Who will be the next mayor is unclear (“I’m going to endorse Cora Cole-McFadden,” Mayor Bell says. “And if Steve Schewel runs then I’ll have two friends in the race.”) but he is leaving the stage on a decidedly high note. Durham is doing well by most any metric, so we thought it was a good time to sit down with the mayor and ask him to reflect on some of the highs and lows of his time in office. Asked why he was leaving at the end of this term, he said, simply, “It’s just time.” An IBM retiree and current COO of UDI Community Development Corp., a nonprofit organization, with six grandchildren, the mayor is not wanting for things to do.
Here, an edited transcript of our conversation:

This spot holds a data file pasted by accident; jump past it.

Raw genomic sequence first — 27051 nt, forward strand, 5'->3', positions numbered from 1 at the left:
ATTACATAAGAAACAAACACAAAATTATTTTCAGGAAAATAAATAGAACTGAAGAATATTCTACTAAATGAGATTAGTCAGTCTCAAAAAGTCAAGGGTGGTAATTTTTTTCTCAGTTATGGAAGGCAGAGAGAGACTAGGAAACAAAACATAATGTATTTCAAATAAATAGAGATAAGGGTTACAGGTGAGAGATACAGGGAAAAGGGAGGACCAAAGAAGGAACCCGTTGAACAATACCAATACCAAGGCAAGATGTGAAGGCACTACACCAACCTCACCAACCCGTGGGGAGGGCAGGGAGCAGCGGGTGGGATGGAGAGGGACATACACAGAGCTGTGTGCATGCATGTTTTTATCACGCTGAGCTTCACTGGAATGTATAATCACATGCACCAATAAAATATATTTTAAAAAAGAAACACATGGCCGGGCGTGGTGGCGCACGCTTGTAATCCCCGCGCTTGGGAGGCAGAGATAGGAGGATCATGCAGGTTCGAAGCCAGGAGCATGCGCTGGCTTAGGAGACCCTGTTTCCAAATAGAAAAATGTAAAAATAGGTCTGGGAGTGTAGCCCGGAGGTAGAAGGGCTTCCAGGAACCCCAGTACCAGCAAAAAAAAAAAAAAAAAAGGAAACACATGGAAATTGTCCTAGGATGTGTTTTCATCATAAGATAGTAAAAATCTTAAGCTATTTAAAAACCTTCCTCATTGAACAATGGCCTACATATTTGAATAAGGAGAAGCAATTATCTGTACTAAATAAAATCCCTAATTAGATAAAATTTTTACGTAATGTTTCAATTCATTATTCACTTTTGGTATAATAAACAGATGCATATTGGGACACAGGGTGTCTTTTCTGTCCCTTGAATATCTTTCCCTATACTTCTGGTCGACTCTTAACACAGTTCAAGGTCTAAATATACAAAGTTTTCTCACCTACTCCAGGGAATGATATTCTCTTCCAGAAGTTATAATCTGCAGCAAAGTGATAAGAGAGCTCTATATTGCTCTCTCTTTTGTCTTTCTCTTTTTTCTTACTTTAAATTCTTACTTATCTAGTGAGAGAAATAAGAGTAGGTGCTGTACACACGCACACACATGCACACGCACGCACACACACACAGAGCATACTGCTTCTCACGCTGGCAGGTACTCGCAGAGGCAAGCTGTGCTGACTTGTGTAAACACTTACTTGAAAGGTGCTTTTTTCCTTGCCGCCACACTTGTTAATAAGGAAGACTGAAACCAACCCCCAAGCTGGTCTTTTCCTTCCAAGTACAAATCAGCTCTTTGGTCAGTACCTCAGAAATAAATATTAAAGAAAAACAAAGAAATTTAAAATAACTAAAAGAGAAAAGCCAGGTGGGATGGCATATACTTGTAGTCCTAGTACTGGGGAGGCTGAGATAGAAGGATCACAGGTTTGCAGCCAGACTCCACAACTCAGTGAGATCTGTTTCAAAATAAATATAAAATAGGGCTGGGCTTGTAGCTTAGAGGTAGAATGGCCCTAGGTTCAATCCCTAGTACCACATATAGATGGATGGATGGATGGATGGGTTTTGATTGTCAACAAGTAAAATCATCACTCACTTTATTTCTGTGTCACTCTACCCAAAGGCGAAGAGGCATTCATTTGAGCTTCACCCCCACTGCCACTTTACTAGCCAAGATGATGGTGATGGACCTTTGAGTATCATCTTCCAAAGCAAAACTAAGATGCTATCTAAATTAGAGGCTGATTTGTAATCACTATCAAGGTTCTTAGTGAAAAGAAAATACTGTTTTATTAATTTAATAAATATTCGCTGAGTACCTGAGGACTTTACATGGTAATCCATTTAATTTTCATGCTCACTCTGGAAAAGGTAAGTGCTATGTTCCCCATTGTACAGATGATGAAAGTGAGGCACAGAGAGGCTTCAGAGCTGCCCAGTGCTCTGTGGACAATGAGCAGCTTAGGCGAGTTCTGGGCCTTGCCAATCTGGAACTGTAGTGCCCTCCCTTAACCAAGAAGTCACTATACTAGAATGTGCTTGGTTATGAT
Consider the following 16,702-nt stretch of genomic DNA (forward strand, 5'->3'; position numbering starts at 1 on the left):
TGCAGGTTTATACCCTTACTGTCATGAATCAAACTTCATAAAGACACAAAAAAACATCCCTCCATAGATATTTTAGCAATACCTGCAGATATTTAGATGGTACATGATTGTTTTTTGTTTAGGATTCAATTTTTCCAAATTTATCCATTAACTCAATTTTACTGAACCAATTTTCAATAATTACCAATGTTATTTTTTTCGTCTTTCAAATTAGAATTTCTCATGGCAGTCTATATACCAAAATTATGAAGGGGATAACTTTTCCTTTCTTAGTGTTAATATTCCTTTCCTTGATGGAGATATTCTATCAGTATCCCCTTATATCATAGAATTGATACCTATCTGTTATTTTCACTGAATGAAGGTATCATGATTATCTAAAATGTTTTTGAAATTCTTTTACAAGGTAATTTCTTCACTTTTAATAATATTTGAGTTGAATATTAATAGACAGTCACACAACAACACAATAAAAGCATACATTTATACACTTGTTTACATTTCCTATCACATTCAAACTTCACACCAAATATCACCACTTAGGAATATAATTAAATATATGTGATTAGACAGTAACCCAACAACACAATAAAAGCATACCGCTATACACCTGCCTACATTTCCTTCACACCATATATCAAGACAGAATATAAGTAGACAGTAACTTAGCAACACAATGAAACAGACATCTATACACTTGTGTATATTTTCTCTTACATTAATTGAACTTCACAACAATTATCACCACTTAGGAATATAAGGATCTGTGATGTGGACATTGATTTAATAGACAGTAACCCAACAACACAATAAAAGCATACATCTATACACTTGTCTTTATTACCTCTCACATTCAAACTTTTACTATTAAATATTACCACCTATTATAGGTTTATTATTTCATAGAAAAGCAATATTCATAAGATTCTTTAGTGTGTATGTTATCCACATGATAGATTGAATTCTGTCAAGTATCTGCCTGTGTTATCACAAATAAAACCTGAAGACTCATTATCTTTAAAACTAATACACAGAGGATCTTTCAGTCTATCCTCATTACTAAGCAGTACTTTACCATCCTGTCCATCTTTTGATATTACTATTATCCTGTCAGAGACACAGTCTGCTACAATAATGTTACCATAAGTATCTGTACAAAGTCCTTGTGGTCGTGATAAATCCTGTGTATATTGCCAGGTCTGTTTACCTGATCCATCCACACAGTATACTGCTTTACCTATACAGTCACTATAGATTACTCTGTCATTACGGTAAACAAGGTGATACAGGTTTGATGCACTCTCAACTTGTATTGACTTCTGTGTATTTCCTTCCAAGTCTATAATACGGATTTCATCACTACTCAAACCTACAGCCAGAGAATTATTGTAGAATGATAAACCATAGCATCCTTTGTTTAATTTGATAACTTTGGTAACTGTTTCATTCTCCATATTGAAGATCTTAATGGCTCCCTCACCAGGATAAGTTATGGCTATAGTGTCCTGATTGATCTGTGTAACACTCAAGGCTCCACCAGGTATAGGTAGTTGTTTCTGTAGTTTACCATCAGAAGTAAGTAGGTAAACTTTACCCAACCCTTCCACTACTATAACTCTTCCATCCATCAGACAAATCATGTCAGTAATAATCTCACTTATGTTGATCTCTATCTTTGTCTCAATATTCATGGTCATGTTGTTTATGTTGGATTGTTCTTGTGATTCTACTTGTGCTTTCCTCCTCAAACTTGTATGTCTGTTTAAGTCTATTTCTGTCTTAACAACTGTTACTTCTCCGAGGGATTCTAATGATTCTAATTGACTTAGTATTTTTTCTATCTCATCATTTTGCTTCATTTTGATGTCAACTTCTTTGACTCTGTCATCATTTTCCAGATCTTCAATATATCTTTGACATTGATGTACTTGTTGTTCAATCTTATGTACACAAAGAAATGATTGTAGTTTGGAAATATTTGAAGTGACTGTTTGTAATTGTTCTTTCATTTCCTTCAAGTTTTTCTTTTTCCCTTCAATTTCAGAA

You were first elected mayor in 2001. You’ve led Durham through some interesting times.
They’ve been interesting for me.
Well, you started your public service in 1972.
Yes, as a county commissioner.
What prompted you to get in the political arena in the first place?
I was president of my [Emory Woods] neighborhood association and there was a re-zoning matter that came up. As president of the association, I was asked to carry the argument before the planning committee and county commissioners. We ended up losing.
So you got the bug?
It wasn’t so much the bug. What happened was that I was young and probably naïve enough to think that if you can’t beat them, why not try to join them? So I ran for Board of County Commissioners since they were who made the decision. It was in ’72, and I was fortunate enough to get elected. So that sort of changed my direction in terms of what I was doing.